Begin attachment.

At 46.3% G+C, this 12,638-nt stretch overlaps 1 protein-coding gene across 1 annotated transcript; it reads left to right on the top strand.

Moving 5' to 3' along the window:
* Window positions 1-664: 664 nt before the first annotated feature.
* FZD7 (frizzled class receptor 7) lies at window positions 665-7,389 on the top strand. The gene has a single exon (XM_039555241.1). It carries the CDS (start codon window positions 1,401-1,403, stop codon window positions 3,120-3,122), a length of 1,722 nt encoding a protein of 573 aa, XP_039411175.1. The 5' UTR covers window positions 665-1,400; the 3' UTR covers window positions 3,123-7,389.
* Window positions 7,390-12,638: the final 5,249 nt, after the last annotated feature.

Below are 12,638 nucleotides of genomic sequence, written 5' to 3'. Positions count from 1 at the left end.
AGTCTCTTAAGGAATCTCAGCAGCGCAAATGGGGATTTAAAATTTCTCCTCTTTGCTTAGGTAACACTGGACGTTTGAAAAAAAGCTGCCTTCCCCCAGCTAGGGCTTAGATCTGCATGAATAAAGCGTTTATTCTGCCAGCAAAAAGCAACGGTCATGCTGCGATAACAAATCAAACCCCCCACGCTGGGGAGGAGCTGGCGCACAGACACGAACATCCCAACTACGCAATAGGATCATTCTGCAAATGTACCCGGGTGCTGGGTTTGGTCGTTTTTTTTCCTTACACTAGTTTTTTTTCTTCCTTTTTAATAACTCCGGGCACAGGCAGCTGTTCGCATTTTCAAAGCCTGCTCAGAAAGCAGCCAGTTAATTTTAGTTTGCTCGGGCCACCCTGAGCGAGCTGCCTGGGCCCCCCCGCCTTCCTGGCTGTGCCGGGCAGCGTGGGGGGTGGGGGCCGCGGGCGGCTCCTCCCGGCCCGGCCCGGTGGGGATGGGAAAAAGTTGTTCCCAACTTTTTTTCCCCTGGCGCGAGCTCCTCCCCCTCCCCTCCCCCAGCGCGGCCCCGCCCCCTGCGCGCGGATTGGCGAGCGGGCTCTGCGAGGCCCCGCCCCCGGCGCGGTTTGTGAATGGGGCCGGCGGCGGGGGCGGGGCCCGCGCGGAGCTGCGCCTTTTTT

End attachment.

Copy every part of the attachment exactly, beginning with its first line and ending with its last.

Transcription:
At 46.3% G+C, this 12,638-nt stretch overlaps 1 protein-coding gene across 1 annotated transcript; it reads left to right on the top strand.

Moving 5' to 3' along the window:
* Window positions 1-664: 664 nt before the first annotated feature.
* FZD7 (frizzled class receptor 7) lies at window positions 665-7,389 on the top strand. The gene has a single exon (XM_039555241.1). It carries the CDS (start codon window positions 1,401-1,403, stop codon window positions 3,120-3,122), a length of 1,722 nt encoding a protein of 573 aa, XP_039411175.1. The 5' UTR covers window positions 665-1,400; the 3' UTR covers window positions 3,123-7,389.
* Window positions 7,390-12,638: the final 5,249 nt, after the last annotated feature.

Below are 12,638 nucleotides of genomic sequence, written 5' to 3'. Positions count from 1 at the left end.
AGTCTCTTAAGGAATCTCAGCAGCGCAAATGGGGATTTAAAATTTCTCCTCTTTGCTTAGGTAACACTGGACGTTTGAAAAAAAGCTGCCTTCCCCCAGCTAGGGCTTAGATCTGCATGAATAAAGCGTTTATTCTGCCAGCAAAAAGCAACGGTCATGCTGCGATAACAAATCAAACCCCCCACGCTGGGGAGGAGCTGGCGCACAGACACGAACATCCCAACTACGCAATAGGATCATTCTGCAAATGTACCCGGGTGCTGGGTTTGGTCGTTTTTTTTCCTTACACTAGTTTTTTTTCTTCCTTTTTAATAACTCCGGGCACAGGCAGCTGTTCGCATTTTCAAAGCCTGCTCAGAAAGCAGCCAGTTAATTTTAGTTTGCTCGGGCCACCCTGAGCGAGCTGCCTGGGCCCCCCCGCCTTCCTGGCTGTGCCGGGCAGCGTGGGGGGTGGGGGCCGCGGGCGGCTCCTCCCGGCCCGGCCCGGTGGGGATGGGAAAAAGTTGTTCCCAACTTTTTTTCCCCTGGCGCGAGCTCCTCCCCCTCCCCTCCCCCAGCGCGGCCCCGCCCCCTGCGCGCGGATTGGCGAGCGGGCTCTGCGAGGCCCCGCCCCCGGCGCGGTTTGTGAATGGGGCCGGCGGCGGGGGCGGGGCCCGCGCGGAGCTGCGCCTTTTTT